Vasco da Gama
Vasco da Gama (1460 or 1469?-December 24, 1524) was a Portuguese sailor. He was the first European who went to India through the Cape of Good Hope, the southern end of Africa. He went to India three times by ship.
He was born in Sines, Portugal. His exact date of birth is unknown. According to some people's accounts, he was a knight in the 1490s at Sines.
On July 8, 1497 he left Lisbon with four ships: the São Gabriel, the São Rafael, the Berrio, and a storage ship of unknown name. He intended that his ships sail to India. No European explorer before him had sailed further than the place that is now called South Africa. Vasco da Gama sailed around the bottom of the African continent. Da Gama's crew gave the South African coast they were passing the name Natal, a word which means "Christmas" in Portuguese. They did this because they sailed near to that coast at at the same time they celebrated Christmas. The coast they named is still called Natal. By January, Da Gama's crew had reached modern-day Mozambique, on the East African coast. Mozambique was controlled by Arabs because it was part of the Indian Ocean's network of trade. An angry crowd discovered that da Gama's men were not Muslims, so the crew continued north to Kenya. There, at Malindi, da Gama hired a pilot from India. The pilot brought the Portuguese men to the city of Calicut on the southwest coast of India on May 20, 1498. Vasco da Gama was in danger because of a conflict with the ruler of Calicut. However, he escaped and returned to Portugal in September 1499. A few of his Portuguese sailors stayed in Calicut.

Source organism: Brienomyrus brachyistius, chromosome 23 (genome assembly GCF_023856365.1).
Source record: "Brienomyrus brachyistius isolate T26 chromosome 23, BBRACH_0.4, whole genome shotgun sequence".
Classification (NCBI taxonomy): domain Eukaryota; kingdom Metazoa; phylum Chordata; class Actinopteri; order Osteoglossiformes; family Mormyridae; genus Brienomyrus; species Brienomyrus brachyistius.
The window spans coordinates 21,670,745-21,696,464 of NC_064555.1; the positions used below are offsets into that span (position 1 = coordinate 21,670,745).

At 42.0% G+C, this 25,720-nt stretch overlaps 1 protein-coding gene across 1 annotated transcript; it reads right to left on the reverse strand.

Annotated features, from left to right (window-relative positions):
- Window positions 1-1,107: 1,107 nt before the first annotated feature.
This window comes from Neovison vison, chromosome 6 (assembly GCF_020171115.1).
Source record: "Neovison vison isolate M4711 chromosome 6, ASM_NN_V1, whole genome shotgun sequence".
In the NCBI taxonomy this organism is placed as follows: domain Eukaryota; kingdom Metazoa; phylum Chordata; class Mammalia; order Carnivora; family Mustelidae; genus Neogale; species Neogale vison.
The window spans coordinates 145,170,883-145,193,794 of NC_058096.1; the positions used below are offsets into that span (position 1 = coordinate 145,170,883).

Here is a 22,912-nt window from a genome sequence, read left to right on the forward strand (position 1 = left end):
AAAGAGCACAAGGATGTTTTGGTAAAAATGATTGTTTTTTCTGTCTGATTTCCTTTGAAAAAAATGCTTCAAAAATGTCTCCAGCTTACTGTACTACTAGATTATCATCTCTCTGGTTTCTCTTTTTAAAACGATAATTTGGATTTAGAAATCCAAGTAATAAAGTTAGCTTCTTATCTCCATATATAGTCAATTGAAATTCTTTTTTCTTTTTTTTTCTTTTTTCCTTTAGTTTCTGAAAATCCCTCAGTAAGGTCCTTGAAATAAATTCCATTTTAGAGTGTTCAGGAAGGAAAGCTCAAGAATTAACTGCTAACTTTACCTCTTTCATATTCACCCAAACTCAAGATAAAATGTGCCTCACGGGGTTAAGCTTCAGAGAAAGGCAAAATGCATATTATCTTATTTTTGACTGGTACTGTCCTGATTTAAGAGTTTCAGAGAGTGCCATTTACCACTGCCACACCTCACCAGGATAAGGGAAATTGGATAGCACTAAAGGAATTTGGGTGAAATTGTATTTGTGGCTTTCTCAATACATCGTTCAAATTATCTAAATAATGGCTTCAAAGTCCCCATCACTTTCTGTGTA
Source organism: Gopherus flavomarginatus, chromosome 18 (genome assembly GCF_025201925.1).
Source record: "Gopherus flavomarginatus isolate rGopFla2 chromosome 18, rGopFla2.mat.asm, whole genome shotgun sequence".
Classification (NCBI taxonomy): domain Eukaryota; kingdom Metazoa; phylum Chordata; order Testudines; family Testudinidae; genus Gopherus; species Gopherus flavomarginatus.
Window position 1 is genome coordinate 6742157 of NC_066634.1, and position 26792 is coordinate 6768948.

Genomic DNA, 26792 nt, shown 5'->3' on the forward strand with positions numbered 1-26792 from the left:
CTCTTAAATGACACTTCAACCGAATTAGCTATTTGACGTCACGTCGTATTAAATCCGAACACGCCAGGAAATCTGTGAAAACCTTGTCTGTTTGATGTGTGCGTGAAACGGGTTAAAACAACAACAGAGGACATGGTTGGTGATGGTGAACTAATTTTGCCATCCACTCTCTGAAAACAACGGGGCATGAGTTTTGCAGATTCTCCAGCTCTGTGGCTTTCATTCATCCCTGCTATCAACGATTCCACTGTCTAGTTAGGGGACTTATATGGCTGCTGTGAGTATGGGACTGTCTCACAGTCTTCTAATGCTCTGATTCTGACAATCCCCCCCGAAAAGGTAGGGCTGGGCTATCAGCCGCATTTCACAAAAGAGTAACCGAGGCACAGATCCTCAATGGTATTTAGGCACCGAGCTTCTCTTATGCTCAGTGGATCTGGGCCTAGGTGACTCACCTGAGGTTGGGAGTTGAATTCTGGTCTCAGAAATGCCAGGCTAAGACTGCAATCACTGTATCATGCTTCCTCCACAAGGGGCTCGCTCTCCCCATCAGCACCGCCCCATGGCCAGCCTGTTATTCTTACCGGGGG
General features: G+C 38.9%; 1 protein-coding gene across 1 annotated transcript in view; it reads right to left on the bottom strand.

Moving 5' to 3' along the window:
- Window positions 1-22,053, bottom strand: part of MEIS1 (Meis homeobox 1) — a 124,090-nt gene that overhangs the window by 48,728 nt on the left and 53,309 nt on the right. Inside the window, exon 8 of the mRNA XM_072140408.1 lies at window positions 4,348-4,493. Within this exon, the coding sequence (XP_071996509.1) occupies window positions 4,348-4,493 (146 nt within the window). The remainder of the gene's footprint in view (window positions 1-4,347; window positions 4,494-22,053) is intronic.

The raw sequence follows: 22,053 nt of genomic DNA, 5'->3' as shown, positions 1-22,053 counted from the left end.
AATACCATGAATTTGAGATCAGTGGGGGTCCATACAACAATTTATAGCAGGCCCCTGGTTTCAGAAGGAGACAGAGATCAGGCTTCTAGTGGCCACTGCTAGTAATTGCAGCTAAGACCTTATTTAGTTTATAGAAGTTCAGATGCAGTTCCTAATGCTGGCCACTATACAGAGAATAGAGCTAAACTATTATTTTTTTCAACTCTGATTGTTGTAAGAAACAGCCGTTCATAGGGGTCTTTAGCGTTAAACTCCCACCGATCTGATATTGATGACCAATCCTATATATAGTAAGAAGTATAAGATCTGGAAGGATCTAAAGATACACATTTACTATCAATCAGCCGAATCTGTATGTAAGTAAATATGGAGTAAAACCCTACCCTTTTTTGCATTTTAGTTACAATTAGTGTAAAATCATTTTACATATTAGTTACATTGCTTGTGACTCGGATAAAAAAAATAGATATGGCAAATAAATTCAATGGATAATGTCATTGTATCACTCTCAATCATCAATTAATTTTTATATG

Vasco da Gama went on his next trip in 1502. He found out that the people of Calicut had killed the Portuguese he had left behind. During this trip, he attacked and stole from all the Arab and Indian ships he found in the Indian Ocean. Then, he went on to Calicut and took over that city, capturing much wealth. This made the King of Portugal very happy with him.